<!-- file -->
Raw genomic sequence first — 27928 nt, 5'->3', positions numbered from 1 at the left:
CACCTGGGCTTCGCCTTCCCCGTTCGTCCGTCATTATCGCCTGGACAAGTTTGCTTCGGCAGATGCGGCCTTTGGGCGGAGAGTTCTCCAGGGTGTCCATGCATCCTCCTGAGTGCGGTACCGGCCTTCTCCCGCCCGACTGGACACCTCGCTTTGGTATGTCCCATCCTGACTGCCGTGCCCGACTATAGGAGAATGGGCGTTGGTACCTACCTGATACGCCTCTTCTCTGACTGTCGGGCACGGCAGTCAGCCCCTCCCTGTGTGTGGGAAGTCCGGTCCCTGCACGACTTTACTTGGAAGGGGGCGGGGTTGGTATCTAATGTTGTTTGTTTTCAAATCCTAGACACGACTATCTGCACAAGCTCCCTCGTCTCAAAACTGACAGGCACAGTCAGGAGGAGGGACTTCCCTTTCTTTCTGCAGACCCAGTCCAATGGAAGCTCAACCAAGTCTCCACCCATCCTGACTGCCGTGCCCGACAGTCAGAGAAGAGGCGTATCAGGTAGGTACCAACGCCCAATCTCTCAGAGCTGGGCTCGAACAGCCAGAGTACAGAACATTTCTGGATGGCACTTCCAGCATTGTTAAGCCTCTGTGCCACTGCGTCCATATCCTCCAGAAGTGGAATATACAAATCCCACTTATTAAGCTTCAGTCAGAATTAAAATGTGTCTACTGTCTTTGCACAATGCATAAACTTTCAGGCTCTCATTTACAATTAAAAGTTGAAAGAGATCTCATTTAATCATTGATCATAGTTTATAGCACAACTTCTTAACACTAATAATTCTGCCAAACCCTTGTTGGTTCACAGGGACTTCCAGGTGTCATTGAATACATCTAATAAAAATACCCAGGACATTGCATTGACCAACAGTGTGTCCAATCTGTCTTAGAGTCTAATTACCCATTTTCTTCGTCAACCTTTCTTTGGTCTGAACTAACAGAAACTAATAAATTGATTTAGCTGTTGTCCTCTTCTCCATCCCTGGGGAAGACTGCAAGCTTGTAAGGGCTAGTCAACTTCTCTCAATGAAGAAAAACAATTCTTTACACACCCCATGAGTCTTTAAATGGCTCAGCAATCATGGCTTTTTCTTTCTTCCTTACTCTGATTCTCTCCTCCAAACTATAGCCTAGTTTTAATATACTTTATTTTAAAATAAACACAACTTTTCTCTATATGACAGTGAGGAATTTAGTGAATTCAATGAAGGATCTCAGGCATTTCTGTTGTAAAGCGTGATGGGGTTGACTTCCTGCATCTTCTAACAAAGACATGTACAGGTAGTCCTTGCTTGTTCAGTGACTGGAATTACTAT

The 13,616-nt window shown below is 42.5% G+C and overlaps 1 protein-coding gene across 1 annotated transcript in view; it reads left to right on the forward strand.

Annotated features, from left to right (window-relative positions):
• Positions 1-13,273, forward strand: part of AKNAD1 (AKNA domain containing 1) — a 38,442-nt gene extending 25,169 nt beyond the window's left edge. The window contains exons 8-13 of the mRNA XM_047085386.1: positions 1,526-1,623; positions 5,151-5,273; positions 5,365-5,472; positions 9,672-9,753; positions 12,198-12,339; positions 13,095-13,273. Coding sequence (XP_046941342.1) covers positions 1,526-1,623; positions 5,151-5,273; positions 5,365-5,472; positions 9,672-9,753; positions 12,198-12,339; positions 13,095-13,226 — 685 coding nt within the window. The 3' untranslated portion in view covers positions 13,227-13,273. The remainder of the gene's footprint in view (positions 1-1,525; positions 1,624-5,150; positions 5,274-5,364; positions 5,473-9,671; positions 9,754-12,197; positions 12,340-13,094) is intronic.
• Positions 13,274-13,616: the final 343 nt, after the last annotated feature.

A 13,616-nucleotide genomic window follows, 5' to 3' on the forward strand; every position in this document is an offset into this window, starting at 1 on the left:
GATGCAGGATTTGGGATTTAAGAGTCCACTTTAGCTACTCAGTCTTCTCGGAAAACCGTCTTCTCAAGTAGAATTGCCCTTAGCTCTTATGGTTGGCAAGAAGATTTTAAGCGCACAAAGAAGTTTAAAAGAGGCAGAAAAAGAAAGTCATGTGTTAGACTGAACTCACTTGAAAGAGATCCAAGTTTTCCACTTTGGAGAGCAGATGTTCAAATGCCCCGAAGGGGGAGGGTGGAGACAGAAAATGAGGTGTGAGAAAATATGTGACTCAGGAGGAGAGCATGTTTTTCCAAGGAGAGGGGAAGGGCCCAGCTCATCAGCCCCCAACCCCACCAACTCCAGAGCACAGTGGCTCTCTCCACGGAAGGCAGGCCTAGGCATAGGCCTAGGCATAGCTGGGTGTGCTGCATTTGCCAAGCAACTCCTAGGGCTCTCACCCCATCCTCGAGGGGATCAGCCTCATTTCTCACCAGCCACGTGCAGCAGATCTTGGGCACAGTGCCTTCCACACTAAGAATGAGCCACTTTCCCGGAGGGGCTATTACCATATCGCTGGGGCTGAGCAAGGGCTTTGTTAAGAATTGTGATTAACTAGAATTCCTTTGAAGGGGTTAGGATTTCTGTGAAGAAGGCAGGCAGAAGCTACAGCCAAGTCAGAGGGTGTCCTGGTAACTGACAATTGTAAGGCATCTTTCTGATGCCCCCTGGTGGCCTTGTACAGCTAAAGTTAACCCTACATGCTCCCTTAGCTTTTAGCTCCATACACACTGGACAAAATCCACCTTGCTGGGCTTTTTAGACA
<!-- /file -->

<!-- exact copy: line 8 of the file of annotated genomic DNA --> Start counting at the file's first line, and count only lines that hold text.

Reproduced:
GATGCAGGATTTGGGATTTAAGAGTCCACTTTAGCTACTCAGTCTTCTCGGAAAACCGTCTTCTCAAGTAGAATTGCCCTTAGCTCTTATGGTTGGCAAGAAGATTTTAAGCGCACAAAGAAGTTTAAAAGAGGCAGAAAAAGAAAGTCATGTGTTAGACTGAACTCACTTGAAAGAGATCCAAGTTTTCCACTTTGGAGAGCAGATGTTCAAATGCCCCGAAGGGGGAGGGTGGAGACAGAAAATGAGGTGTGAGAAAATATGTGACTCAGGAGGAGAGCATGTTTTTCCAAGGAGAGGGGAAGGGCCCAGCTCATCAGCCCCCAACCCCACCAACTCCAGAGCACAGTGGCTCTCTCCACGGAAGGCAGGCCTAGGCATAGGCCTAGGCATAGCTGGGTGTGCTGCATTTGCCAAGCAACTCCTAGGGCTCTCACCCCATCCTCGAGGGGATCAGCCTCATTTCTCACCAGCCACGTGCAGCAGATCTTGGGCACAGTGCCTTCCACACTAAGAATGAGCCACTTTCCCGGAGGGGCTATTACCATATCGCTGGGGCTGAGCAAGGGCTTTGTTAAGAATTGTGATTAACTAGAATTCCTTTGAAGGGGTTAGGATTTCTGTGAAGAAGGCAGGCAGAAGCTACAGCCAAGTCAGAGGGTGTCCTGGTAACTGACAATTGTAAGGCATCTTTCTGATGCCCCCTGGTGGCCTTGTACAGCTAAAGTTAACCCTACATGCTCCCTTAGCTTTTAGCTCCATACACACTGGACAAAATCCACCTTGCTGGGCTTTTTAGACA